Visualization exercises give you something to focus on without making you feel stimulated. By engaging all your senses in a relaxing way, it eases tension mentally and physically.
Below is an example from sleep expert Michael Breus, PhD:
Imagine you are a sponge lying in a pool of warm water. Pretend that the pores of your body are like the pores of the sponge. As you breathe in, you are drawing in this warm, relaxing water through every pore of your body. Feel the warmth penetrate your skin. As you breathe out, the water is soaking into every pore of your body. Focus on the feelings of heaviness and warmth. Continue breathing in and out, letting the “water” fill in all the nooks and crannies.
9. Get cozy.
The concept of hygge is a Nordic practice that centers around creating warmth, comfort, and safety in your internal and external environment. While there haven’t been any studies on the benefits of hygge for sleep, the practice and rituals of getting cozy might help you feel more present, lower stress, and feel more content — all of which are factors that help you sleep well.
10. Cuddle up with a loved one — human or four-legged.
Cuddling, hugging, or spending time with loved ones (pets count!) in close contact downregulates your stress system, lowers blood pressure, and gives you a boost of oxytocin, dopamine, and serotonin. This can help you wind down and let go of the day, improving sleep.
11. Stretch it out.
Maybe you spent your day at a desk, hunched over your laptop, or perhaps you were on your feet all day – either way, your body withstands prolonged pressure. This can cause tight muscles, tension, and even pain, which impacts your sleep. The gentle and deliberate movements of stretching promote better blood circulation and oxygen flow, allowing the body to transition into a state of relaxation and ease. Try out these wind-down stretches for better sleep.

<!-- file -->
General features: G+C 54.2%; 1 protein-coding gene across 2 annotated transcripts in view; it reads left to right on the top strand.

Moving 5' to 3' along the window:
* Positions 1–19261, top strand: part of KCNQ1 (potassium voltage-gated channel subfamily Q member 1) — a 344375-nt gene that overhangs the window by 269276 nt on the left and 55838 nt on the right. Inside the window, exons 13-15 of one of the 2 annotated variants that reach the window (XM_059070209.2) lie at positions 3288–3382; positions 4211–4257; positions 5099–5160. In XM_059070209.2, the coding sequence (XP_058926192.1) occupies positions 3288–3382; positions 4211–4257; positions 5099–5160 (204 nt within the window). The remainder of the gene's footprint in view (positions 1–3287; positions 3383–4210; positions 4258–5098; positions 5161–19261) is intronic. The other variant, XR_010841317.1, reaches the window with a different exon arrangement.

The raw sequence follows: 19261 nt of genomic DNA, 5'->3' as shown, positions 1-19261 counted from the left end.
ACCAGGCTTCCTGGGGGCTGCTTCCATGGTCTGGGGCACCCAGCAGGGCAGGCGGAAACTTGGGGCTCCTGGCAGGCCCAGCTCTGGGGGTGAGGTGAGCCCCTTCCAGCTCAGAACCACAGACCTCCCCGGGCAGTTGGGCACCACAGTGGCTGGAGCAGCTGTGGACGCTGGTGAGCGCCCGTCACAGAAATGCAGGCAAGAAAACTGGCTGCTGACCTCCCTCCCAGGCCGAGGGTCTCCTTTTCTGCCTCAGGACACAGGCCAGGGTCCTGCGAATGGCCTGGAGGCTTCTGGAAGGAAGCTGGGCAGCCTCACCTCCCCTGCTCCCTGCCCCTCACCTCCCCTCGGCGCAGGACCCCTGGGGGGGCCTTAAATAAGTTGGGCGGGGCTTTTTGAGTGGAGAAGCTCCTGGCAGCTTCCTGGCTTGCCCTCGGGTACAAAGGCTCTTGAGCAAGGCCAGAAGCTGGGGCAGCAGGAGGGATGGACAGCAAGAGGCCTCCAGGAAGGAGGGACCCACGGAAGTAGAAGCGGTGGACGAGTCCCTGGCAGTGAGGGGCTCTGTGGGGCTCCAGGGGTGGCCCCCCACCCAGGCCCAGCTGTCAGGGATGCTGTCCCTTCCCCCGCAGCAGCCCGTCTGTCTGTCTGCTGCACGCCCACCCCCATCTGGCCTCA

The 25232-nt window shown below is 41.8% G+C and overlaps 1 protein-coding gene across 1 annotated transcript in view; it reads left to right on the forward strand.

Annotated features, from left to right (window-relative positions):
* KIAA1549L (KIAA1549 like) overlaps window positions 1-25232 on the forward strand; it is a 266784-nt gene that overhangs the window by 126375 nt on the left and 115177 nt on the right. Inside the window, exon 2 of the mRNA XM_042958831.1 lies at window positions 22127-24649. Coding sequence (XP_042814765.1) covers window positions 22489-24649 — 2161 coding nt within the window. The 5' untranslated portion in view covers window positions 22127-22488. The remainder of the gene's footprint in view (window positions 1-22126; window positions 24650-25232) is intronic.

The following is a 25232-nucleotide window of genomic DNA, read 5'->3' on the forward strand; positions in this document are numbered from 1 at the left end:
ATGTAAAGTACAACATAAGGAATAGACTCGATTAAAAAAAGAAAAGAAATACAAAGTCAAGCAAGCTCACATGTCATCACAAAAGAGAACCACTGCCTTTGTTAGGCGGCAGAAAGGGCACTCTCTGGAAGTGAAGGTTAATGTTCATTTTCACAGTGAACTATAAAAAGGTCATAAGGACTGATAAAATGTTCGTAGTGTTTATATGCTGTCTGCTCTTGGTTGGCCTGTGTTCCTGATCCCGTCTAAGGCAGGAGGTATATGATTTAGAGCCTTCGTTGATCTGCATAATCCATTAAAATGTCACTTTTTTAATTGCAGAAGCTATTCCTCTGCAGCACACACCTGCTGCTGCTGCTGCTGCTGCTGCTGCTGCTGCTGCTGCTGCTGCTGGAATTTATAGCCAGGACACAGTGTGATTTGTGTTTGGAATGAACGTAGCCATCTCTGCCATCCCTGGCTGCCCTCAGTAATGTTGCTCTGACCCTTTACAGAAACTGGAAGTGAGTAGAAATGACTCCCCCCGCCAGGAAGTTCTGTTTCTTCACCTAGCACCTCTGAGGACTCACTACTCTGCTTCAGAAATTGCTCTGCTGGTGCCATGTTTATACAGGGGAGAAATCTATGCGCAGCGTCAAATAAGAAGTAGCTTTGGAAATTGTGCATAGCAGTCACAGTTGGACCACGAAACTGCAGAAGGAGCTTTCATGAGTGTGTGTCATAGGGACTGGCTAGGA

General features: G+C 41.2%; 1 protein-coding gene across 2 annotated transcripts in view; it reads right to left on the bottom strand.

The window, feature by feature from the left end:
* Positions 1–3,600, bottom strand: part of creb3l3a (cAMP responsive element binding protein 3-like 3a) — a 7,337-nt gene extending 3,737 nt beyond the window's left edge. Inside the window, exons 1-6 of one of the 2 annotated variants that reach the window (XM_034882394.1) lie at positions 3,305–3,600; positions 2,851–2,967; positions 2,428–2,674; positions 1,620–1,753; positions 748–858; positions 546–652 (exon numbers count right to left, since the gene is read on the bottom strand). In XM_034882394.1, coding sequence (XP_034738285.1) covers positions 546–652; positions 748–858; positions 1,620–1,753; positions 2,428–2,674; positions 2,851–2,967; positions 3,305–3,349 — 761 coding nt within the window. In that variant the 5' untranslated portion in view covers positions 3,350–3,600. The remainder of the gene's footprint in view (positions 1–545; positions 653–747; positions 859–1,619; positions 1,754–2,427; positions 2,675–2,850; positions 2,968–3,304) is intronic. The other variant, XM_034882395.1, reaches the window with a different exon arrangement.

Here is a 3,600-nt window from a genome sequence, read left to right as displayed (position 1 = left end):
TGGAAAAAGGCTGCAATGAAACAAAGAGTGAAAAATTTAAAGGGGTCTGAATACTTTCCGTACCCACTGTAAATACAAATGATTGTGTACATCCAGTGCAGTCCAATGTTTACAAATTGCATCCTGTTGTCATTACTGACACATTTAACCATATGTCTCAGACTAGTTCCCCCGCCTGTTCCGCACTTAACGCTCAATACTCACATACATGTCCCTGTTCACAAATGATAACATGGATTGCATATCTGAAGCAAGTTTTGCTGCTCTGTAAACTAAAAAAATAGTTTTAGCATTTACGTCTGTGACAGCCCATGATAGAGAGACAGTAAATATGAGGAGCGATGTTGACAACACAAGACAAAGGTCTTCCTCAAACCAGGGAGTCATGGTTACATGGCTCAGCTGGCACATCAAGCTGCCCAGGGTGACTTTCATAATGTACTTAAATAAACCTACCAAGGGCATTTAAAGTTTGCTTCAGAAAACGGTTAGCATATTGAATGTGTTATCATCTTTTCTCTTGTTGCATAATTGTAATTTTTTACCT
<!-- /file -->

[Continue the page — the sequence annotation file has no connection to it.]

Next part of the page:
12. Turn skincare into a relaxing routine.
Your skincare routine can be relaxing — if you do it intentionally. Slow down your steps and try to be fully present as you apply your products. Just 10 minutes will do the trick: studies have shown that brief mindful meditations offer benefits for stress and emotional regulation.
13. Try journaling, drawing, or doodling.
As you wind down, journal about something you’re grateful for, or write a short to-do list for the next day. If writing isn’t for you, try drawing or doodling. Studies have found that doodling can be soothing: it’s a release for stress and anxiety, and can increase happiness and relaxation.
14. Listen to a relaxing podcast, audiobook, or music.
Opt for books or podcasts that are designed for sleep, so that the topic is relaxing rather than stimulating. Similarly, when choosing music, opt for slow tempos and gentle rhythms. This has been shown in research to reduce physiological arousal and lower stress.